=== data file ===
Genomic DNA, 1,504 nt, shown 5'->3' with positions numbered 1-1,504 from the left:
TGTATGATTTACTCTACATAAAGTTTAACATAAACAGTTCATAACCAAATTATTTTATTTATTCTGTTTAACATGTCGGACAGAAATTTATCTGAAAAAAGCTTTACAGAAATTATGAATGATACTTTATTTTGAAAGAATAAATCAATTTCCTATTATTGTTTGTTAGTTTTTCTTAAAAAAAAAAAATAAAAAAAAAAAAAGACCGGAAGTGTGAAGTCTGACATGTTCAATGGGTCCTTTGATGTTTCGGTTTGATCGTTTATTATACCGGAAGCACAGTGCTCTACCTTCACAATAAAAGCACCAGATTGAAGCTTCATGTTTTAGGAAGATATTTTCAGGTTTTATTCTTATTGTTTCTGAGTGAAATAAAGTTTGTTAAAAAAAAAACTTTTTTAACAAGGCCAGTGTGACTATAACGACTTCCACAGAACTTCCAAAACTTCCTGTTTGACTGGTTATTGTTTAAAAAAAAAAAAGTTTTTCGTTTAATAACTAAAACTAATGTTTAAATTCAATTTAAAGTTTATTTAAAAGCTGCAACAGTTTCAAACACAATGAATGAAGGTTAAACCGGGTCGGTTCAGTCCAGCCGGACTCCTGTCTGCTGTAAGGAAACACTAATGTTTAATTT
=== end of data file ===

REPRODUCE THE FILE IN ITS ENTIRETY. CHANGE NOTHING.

Genomic DNA, 1,504 nt, shown 5'->3' with positions numbered 1-1,504 from the left:
TGTATGATTTACTCTACATAAAGTTTAACATAAACAGTTCATAACCAAATTATTTTATTTATTCTGTTTAACATGTCGGACAGAAATTTATCTGAAAAAAGCTTTACAGAAATTATGAATGATACTTTATTTTGAAAGAATAAATCAATTTCCTATTATTGTTTGTTAGTTTTTCTTAAAAAAAAAAAATAAAAAAAAAAAAAGACCGGAAGTGTGAAGTCTGACATGTTCAATGGGTCCTTTGATGTTTCGGTTTGATCGTTTATTATACCGGAAGCACAGTGCTCTACCTTCACAATAAAAGCACCAGATTGAAGCTTCATGTTTTAGGAAGATATTTTCAGGTTTTATTCTTATTGTTTCTGAGTGAAATAAAGTTTGTTAAAAAAAAAACTTTTTTAACAAGGCCAGTGTGACTATAACGACTTCCACAGAACTTCCAAAACTTCCTGTTTGACTGGTTATTGTTTAAAAAAAAAAAAGTTTTTCGTTTAATAACTAAAACTAATGTTTAAATTCAATTTAAAGTTTATTTAAAAGCTGCAACAGTTTCAAACACAATGAATGAAGGTTAAACCGGGTCGGTTCAGTCCAGCCGGACTCCTGTCTGCTGTAAGGAAACACTAATGTTTAATTT